Songbyrd Café

Songbyrd Café A Different Kind of Music Experience

The 18th Street stretch in Adams Morgan is famous for its hybrid music venues. Madams Organ (both incarnations), Bossa, Bukom Café and others provide an energizing mix of all types of cuisines and sounds nearly every night of the week. But Songbyrd Music House and Record Café, the new aural eatery and avenue of entertainment (open at 2475 and 2477 18th Street) offers an entirely new attraction to one of DC’s cultural centers.

Opened in April of this year, Songbyrd occupies a space that has significant meaning and history for Adams Morgan and the wider DC music scene in general. The performance space attached to the music house at 2477 was the site of District Underground, one of DC’s favorite underground, intimate dance clubs, and was also the site of Showboat, one of the premier jazz clubs in DC (and favorite of guitarist Charlie Byrd). Other owners and developers might have been intimidated by such tremendous shoes to fill, but not Alisha Edmonson and Joe Lapan, the visionaries who brought Songbyrd to roost in AdMo.

“The idea was always to create something that was a different kind of listening experience,” Edmonson tells On Tap. “We used to talk about music in terms of ‘Where you were when you first heard it. But now, it’s such an isolated experience in so many ways that you don’t listen to it in the same way. And what you listen to is different – compressed audio files through headphones. So we wanted to bring it back to a more communal, listening feel.”

To that end, Songbyrd Music House and Record Café is three spaces under one entity, united by a love of needles, wax and grooving tunes. There is the two-part music house, made up of a 200-person, standing room capacity and newly refurbished performance and entertainment space; the upstairs bar and restaurant, featuring gatefold record menus and dishes designed by DC favorite chef Matthew Richardson; and then there is the Café, featuring brews, biscuits and a bounty of new and vintage-inspired music paraphernalia. The 40s, 60s, and 70s aesthetic café has shelves of new and used records — many of which are from artists who perform at Songbyrd, listening stations that feature Songbyrd’s LP selection and curated playlists, vintage music gear and furniture, and a 1947 Voice-o-graph recording booth, the same type that Jack White has at Third Man Records in Nashville ($15 and you can record yourself straight to vinyl).

Songbyrd wants to be so much more than the chillest place for music lovers to hang-out in Adams Morgan: it aims to be a community center for shared audio experiences.

“We think of it as a space where live performance can be acted out,” Edmonson elaborated, “Music is something that joins communities. Art is something that joins communities. We are trying to bridge a lot of gaps. Whether a DJ-dance party where you kick your shoes off, a rock show or an art show, we really are trying to do all of it.”

As more and more people yearn for the human connection and communal power of art and music, Songbyrd Music House and Record Café seems to be in the right space, in the right place and in the right time.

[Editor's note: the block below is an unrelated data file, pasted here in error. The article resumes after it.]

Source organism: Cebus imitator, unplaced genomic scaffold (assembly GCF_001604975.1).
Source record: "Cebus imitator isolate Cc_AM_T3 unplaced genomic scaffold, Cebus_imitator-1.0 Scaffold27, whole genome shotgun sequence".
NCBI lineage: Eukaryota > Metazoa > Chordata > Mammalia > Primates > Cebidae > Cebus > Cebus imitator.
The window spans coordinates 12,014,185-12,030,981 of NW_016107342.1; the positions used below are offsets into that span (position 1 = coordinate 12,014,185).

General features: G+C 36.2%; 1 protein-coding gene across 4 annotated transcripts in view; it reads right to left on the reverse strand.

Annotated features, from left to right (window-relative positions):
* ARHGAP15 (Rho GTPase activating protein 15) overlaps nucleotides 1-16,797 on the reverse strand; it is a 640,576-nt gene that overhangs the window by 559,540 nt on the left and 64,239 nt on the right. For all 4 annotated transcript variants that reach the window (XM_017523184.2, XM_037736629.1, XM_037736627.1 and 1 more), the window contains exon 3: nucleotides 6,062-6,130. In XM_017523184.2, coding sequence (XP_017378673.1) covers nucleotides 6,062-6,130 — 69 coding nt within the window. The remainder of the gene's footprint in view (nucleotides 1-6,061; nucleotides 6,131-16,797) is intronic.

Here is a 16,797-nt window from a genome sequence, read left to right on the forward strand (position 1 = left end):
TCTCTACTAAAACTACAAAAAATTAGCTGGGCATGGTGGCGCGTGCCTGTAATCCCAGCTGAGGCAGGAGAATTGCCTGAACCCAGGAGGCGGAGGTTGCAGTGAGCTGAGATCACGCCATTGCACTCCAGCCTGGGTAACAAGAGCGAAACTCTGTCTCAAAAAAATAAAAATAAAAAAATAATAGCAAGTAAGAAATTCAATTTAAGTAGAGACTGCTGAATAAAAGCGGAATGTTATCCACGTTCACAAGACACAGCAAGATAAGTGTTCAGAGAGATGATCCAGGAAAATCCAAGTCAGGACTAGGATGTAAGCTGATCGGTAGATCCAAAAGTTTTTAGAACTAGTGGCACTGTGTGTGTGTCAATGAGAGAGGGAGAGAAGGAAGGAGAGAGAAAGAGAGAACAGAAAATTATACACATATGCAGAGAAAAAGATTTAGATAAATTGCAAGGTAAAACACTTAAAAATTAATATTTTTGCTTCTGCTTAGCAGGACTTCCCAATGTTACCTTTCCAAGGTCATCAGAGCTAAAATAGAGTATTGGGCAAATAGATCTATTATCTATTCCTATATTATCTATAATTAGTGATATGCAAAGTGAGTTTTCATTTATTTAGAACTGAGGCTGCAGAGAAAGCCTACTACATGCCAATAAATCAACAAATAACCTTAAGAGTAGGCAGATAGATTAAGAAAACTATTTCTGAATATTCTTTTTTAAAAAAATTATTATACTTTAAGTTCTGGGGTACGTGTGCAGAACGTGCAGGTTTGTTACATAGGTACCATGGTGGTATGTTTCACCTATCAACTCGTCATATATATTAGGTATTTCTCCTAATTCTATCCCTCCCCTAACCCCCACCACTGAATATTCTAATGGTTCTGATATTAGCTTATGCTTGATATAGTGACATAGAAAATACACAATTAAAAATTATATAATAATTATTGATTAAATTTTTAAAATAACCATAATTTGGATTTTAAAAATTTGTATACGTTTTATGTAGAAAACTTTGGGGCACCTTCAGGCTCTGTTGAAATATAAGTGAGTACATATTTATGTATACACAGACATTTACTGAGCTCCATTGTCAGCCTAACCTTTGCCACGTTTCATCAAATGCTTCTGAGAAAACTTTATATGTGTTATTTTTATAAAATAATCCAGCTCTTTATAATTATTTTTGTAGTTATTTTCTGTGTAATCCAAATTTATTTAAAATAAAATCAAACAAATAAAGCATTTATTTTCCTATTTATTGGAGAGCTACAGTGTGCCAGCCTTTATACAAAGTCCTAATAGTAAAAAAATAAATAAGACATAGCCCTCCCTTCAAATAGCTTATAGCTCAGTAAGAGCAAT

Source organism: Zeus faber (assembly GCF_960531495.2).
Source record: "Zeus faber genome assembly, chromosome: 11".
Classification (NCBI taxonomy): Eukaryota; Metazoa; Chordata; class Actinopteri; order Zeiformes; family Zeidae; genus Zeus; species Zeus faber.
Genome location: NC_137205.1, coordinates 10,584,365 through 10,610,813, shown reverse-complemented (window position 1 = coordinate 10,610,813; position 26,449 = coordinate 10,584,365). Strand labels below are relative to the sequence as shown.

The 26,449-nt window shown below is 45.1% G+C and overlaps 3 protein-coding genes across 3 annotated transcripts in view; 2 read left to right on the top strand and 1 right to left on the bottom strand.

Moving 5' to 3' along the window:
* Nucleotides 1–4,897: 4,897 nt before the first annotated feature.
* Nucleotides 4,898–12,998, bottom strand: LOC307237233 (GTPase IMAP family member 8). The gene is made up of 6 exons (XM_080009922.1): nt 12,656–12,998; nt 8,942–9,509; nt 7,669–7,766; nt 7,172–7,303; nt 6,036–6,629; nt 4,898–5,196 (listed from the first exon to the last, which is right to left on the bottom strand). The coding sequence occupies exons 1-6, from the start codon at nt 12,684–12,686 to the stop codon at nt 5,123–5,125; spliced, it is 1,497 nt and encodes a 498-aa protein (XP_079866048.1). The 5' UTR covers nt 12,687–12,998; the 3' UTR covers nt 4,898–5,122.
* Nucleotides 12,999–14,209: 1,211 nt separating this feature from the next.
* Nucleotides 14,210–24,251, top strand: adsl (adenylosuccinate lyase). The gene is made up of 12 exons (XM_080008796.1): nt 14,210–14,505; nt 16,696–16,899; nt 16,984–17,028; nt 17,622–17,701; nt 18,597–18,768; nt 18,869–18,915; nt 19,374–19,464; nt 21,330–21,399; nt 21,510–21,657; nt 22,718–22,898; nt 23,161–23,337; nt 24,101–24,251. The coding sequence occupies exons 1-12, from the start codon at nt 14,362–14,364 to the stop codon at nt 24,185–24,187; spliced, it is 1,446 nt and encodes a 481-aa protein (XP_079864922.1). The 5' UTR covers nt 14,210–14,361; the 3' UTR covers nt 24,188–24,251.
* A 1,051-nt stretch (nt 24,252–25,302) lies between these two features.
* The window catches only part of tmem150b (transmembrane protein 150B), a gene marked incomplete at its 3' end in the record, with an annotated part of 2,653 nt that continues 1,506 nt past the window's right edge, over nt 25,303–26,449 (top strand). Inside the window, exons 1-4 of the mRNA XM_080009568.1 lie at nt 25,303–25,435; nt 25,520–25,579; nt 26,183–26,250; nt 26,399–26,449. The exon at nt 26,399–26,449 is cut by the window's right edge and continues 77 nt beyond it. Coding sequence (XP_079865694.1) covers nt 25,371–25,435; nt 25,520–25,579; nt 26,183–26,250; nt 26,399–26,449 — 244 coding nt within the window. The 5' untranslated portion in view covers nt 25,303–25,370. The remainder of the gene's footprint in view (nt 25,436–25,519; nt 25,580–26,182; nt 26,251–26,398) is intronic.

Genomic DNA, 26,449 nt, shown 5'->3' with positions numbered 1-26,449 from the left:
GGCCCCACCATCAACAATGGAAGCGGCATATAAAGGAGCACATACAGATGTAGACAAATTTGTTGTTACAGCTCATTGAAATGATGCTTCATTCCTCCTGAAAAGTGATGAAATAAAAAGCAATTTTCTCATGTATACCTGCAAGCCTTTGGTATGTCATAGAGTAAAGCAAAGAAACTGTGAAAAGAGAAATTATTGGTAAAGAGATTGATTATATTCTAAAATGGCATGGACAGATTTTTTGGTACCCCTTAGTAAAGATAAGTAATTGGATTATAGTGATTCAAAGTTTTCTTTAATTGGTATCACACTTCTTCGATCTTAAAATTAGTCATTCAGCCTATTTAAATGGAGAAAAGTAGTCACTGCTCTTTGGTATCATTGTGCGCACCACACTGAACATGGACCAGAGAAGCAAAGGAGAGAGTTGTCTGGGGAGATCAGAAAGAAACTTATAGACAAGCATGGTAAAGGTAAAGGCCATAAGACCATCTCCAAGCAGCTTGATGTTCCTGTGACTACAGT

Songbyrd Music House and Record Café: 2477 18th St. NW, DC; 202-450-2917;

For those new to buying vinyl, here are a few tips to recognize the quality of the wax you’re buying and guidelines make sure you’re getting a good deal.

  • How to Handle the Record: Try as much as you can to not touch the vinyl/grooves directly, reach into the sleeve and only touch the label at the center. Generally, hold the record with hands perpendicular to the edge.
  • Check for Fade: Ideally, you want your used record to look like it was just produced yesterday. A subtle, tricky flaw to look out for is fade from age and overplaying. When you hold your vinyl, hold it under light. If the material is shiny and glossy, it shows that it’s been taken care of; if it looks like a layer of dust has permanently sunk in, it will hiss like a snake when you put the needle to it.
  • Scuffs vs. Scratches: Your vinyl will, almost inevitably, incur some markings as it goes through life but often these are cosmetic scuffs caused by the paper sleeve and often do not affect listening. Scratches, caused by any one of a number of things, are wounds in the record and, when the turntable needle passes over them, create pops, cracks, and, at worse, a repeating loop. Check for the difference by lightly running a finger across the surface at the point where there is a mark; you will feel the jagged, out of place nature of the scratch.
  • Listen Before Buying: Most good record stores will have a turntable or two set up so you can hear the quality you’re getting. Buyer beware, so do not pass up the opportunity.
  • Do not be afraid to barter: Some places, especially at the DC Record Fair, will be willing to barter with you for a reasonable price. If you notice a scratch, weird damage, warping (when the record warps out of shape), or any other red flag, bring it up with a fair retraction price. You’d be surprised by how many record stores are willing to work with you!
  • Grading System: Some stores use the Goldmine Grading system, a shorthand way of expressing the vinyl’s damaged or undamaged status. While there is too much to put here, check it out at